Could life sans net neutrality be as bad a Saxena predicts? Not everyone sees it that way. Shelly Palmer, CEO of the Palmer Group, an advisory and creative services firm in New York, says as something of a silver lining, this regulatory shift could open up a wide-range of opportunities for agencies, advertisers, and marketers.
“This could be a perfect opportunity to pair programmatic creative with programmatic media buying,” Palmer says. “There will be hundreds of different rate plans targeted at specific cohorts. There will also be opportunities to create new consumer and brand experiences that include unlimited bandwidth or free bandwidth offers.”
Palmer predicts the restoration of this version of “internet freedom” will change the media distribution landscape dramatically. “It will be the perfect place for new creative ad units and offers,” he says. “Think about how your brand can be positioned as a trusted, needed content companion. It’s an unintended consequence, but the FCC is about to give a lot of smart marketers an opportunity to shine.”
Palmer says he sees net neutrality as being about paying for infrastructure “that needs to double its capacity every 30 months to carry voice and data — someone has to pay for it.”
Palmer adds that net neutrality is more of a business-to-business issue than anything else. “Consumers will have to deal with numerous offers and pricing — they already do,” he says. “If it really gets out of hand, the people will force Congress to get involved.”
And without Congress passing a law on net neutrality, Palmer says the FCC will continue changing its position and rules as each administration appoints a partisan chairperson. “An act of Congress is required. When will it happen? Your guess is as good as mine,” he says.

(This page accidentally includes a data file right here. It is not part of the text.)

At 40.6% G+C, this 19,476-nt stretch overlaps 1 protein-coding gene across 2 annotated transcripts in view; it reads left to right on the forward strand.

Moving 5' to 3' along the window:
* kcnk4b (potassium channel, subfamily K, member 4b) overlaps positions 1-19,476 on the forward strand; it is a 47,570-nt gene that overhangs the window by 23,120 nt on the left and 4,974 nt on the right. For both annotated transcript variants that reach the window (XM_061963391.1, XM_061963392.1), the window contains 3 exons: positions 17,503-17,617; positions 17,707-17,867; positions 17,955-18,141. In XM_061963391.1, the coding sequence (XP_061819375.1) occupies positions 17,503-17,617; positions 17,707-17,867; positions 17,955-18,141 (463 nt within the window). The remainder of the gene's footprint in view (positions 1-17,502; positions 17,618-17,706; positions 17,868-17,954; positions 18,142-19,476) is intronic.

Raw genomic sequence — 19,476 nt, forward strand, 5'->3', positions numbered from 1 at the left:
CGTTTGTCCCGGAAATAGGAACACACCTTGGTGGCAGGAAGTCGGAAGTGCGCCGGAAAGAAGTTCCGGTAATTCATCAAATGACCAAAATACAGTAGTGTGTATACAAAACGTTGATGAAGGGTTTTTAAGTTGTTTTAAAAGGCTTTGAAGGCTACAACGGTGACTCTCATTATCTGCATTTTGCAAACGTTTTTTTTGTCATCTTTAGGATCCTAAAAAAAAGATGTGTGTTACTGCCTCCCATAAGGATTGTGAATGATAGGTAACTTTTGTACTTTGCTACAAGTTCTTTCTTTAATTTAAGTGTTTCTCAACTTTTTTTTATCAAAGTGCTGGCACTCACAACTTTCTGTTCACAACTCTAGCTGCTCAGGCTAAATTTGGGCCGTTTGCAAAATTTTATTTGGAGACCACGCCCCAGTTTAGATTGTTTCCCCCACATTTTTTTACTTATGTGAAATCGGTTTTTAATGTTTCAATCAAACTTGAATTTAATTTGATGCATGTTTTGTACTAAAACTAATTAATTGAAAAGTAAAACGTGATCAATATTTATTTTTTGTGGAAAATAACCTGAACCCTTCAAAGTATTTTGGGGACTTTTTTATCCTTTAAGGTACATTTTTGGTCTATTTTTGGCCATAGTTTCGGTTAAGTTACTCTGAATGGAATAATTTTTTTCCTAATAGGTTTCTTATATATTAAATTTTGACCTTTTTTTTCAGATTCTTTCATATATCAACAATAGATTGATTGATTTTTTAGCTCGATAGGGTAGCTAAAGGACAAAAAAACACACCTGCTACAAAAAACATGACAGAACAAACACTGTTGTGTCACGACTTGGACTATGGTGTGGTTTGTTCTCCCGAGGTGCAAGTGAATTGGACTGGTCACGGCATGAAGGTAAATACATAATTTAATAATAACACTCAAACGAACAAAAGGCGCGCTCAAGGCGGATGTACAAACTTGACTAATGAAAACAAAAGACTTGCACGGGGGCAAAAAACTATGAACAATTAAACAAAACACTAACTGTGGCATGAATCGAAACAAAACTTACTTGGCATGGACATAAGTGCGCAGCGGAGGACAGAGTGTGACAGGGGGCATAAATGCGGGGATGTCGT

To Palmer, all of the “This is the end of the internet” hyperbole is just that. “The internet isn’t ending. A few big businesses are going to fight over who gets to charge who for what. Consumers will see their pricing fluctuate as the market allows,” he says.
Palmer believes the question people should ask is this: “What scares you more: market-driven corporate greed or big government?” He says some think that self-regulated corporations are not going to do right by the American people.
“This may be true, but corporations also have boards and shareholders that want returns — so competition and the marketplace are very good governors,” Palmer says. “Some people think that government should regulate the internet because the public needs to use it for everything. This idea is harder to justify since the infrastructure was built by people willing to risk capital because they believed there would be a return on their investments. Both sides are argued passionately.”
He adds, “Everyone should decide what they think is best and let their elected officials know. America is a constitutional republic. We elect our leaders and they make our decisions for us. Unless you tell them how you want to be represented, you don’t get to weigh in on this fight.”